In accordance with that more detailed description, there is shown in the accompanying drawing, in

Figure 1a and b, a. top plan view and a transverse cross-section, respectively, through a disclike closure utilized in accordance with the present invention; in

Figure 2, a transverse section through a length of tubing with the disc of Figure 1 inserted in position; in

Figure 3, a transverse section through the disc when positioned as shown in Figure 2; and in Figure 4, the tube and disc of Figure 2 with capillarity positioned cement.

In accordance with the present invention, tubular containers from thermoplastic materials are produced by sealing oneor both ends of a thermoplastic tube which may be a discrete length of extruded tubing produced by any of the available extrusion methods from extrudable thermoplastic materials. The tube is sealed at one or both ends by applying thereto a disc-like closure desirably of the same type of thermoplastic material from which the tube .itself has been extruded. The disc-like closure is desirably in the form of a flexible thermoplastic disc, having a peripheral flange, which tapers outwardly from the disc itself in what in cross-section may bedescribed as a U-shaped disc. Desirably the disc-like closure provided with peripheral flange is die-stamped out from thermoplastic sheet stock of the desired type and the tapering flange which is provided is made so that the area of the disc-like closure is smaller than the internal cross-sectional area of the tube with which it is to be employed, while the outer edge of the tapering flange portion encompasses an area larger than the internal cross-sectional area of the tube. These dimensions are desirably employed taking run of the mill tolerances for the tubing. It is a simple matter to stamp out closure employed.

I 3 the U-shaped disc and insert it within the tube where it holds sumeiently by spring action. par- 1 ticul rly where the disc material is made from fair flexible thin sheet stock. The preferred form of closure employed is illustrated in Figure 1 of the drawing where the flexible thermo- I plastic sheet disc I, carries the peripheral flange 2, which tapers outwardly to afidegree with respect to-the tube with which; it isto be employed that the top of the taper is slightly smaller than the internal diameter of the tube'while the outer edges are larger than the maximum size of the internal diameter of the tubeagain referring to .7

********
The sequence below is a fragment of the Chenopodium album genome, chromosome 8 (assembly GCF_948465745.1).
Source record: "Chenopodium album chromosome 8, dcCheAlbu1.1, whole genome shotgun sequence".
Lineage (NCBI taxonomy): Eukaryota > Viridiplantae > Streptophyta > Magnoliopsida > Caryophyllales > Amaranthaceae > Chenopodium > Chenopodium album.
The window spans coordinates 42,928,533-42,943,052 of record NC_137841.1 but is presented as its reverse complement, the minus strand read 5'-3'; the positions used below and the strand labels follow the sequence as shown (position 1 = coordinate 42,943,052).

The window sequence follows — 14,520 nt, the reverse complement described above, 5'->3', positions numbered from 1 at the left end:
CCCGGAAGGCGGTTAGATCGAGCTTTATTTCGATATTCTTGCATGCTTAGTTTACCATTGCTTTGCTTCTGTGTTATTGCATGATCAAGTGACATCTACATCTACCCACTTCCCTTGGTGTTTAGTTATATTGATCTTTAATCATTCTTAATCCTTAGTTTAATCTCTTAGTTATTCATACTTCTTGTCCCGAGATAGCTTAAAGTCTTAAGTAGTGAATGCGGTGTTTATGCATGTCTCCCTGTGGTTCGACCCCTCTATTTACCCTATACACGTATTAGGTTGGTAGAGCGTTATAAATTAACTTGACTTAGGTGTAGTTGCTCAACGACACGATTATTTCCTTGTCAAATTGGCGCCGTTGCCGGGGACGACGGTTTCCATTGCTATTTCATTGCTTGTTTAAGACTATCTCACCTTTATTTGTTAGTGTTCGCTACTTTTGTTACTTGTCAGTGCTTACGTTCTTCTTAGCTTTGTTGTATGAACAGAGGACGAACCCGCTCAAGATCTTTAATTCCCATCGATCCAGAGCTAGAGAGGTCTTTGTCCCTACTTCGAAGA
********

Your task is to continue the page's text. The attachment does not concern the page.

run of the mill tolerances.

The peripheral flange disc is so designed that I when it is inserted within the tube the tapered tion so that when-inserted within the end of thetube 8, Figure 2, there is suflicient spring action to hold the disc in place as illustratedin Figure 2. But of even greater importance is the fact that this spring-action generates sufllcient pressure to make a first class welded joint. Slight though sufficient pressure thus exerted by this flange causes a true weld when a suitable solvent cement is applied. The tube utilized is a discrete length of thermoplastic tubing, desirably produced by extrusion, and desirably is of the same thermoplastic material as the disc-like In a method of making containers followin this invention, reference may be made' to Figures 2 to 4. As shown in Figure 2,'the tube I is brought adjacent the closure l and the closure I inserted in the end of the tube 3 as shown in Figure 2. At this point no cement or solvent has been applied but the spring action of the flexible disc will hold it in position as shown in Figure 3, and that spring action is suillcient to give the necessary pressure to secure the ultimate welding effect. The tube 3 carrying the disc I in position as shown in Figure 2 is then brought into contact in any desirable way with a solvent for the thermoplastic employed. This is readily done by placing the tube 8. carrying the disc i as shown in Figure 2 in contact with a rubber disc covered by a thin layer of a suitable solvent of the particular thermoplastic. This thin layer may be only a few thousandths of an inch deep. although any desired depth, for example .030